During the last decades, marine diesel engine emission regulations have become increasingly stringent due to environmental regulations imposed by the International Maritime Organization (IMO). As a result, emissions minimization has recently become one of the key targets for marine engine manufacturers. In this work, two topics dealing with the engine emission control have been studied, namely adaptation of control system to varying engine dynamics and multivariable control of novel turbocharged exhaust gas recirculation (EGR) system. The thesis focuses on the applied control theory with the emphasis done on control-oriented engine modeling, state estimation and design of control systems. Robustness of the control system in marine engines with respect to its time-varying dynamics has recently become an important research topic. The variation of dynamics, caused primarily by the mechanical wear of components or their faults originating from tough operating condition, can compromise the overall stability and/or performance of the control system. While this is typically not an issue in automotive industry where the components can be easily replaced, the marine engines cannot always be fixed fast enough. Thereby, in this work, a control adaptation is proposed to deal with the engine parameter variation in a way that the response of the original system is preserved.Two sources of engine parameter variation are studied, specifically the faulty actuator of a variable geometry turbocharger and the increased time-delay of a faulty lambda sensor. The stability and robustness of the proposed control system are studied via numerical simulations with the mean-value model of the combustion engine. Finally, the performance of the control concept is validated on a medium-speed diesel engine and a hybrid diesel-electric testbeds. Superior performance with respect to fixed-parameter PI-control is demonstrated. The second topic studied in this thesis is a turbocharged EGR topology installed on marine diesel engines. These topologies have been proposed in an effort to comply with the stringent emission legislation imposed on the turbocharged diesel engines by means of providing stable EGR flow at various operating points which was not possible with the standard high pressure exhaust gas recirculation systems. This work focuses on the development of a multivariable predictive control system which is capable of tracking the desired EGR fraction while keeping the pressure in the exhaust receiver low. The control design for the turbocharged EGR topology is also complicated by the fact that a number of states in the feedback path of the EGR cannot be directly measured due to harsh environment (high temperature, ash, etc.). Therefore, a nonlinear observer (unscented Kalman filter) is proposed for recovering the required system states. The proposed system is shown to successfully achieve the design targets.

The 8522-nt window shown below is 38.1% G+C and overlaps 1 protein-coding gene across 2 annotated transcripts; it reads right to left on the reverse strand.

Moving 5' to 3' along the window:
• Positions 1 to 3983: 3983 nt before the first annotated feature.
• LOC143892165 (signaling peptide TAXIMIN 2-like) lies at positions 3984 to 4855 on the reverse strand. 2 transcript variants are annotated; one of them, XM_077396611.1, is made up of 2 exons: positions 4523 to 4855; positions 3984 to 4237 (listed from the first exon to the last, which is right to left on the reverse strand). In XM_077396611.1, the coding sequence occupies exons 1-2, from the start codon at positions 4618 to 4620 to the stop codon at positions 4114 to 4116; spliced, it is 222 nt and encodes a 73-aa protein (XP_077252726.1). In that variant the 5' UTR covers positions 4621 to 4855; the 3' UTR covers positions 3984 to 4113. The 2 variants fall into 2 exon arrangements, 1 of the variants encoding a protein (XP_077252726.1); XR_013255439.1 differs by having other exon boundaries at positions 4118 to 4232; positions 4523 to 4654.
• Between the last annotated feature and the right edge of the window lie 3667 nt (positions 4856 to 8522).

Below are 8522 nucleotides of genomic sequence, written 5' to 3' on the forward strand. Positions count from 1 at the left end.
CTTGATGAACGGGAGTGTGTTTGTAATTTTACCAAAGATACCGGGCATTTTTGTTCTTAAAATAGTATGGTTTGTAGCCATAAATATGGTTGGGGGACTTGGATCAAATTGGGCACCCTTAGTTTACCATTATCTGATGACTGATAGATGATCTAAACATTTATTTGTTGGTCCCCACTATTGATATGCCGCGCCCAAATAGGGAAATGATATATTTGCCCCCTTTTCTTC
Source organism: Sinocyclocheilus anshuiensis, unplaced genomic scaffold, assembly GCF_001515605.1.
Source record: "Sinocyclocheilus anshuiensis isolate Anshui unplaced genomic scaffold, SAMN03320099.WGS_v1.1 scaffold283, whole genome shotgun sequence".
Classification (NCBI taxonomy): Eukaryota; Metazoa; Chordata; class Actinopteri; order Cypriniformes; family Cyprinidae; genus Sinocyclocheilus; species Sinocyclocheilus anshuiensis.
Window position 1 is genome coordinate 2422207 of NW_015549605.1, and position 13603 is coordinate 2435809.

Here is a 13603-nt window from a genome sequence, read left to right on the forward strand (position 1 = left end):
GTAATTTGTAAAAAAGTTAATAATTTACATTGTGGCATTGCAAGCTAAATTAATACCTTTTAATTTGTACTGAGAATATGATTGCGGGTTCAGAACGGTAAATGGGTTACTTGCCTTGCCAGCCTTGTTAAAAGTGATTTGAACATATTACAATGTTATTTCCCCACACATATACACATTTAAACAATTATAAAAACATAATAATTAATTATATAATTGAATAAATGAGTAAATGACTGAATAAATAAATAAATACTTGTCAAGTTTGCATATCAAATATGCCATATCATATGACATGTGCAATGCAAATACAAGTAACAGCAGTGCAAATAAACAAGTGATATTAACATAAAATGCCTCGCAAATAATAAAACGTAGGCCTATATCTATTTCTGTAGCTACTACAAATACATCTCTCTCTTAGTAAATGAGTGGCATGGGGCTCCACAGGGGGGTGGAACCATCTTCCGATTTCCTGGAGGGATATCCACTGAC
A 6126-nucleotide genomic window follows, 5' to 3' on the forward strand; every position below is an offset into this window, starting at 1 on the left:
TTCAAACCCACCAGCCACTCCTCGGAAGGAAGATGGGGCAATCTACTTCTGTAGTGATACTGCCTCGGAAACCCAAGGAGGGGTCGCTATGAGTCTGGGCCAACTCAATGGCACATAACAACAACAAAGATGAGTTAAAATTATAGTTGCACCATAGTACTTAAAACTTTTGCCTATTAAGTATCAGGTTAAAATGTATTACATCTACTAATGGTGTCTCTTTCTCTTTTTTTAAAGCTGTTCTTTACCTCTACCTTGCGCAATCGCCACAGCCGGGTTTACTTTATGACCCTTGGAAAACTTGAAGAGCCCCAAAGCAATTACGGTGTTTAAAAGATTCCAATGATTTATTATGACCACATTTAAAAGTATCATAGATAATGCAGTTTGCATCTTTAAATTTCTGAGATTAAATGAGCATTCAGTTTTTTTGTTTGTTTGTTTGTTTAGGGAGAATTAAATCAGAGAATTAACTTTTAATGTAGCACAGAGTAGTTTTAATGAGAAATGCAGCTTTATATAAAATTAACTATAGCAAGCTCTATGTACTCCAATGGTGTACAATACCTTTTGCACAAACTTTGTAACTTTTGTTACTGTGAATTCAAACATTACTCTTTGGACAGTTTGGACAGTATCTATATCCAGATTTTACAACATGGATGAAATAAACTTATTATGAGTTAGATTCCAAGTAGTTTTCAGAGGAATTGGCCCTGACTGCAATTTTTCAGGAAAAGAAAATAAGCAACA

|Translated title of the contribution||Adaptive control of conventional and hybrid marine diesel engines subject to uncertain or time-varying dynamics|
|Publication status||Published - 2018|
|MoE publication type||G5 Doctoral dissertation (article)|
- diesel engines, hybrid diesel-electric engines, exhaust gas recirculation, state estimation, adaptive control, predictive control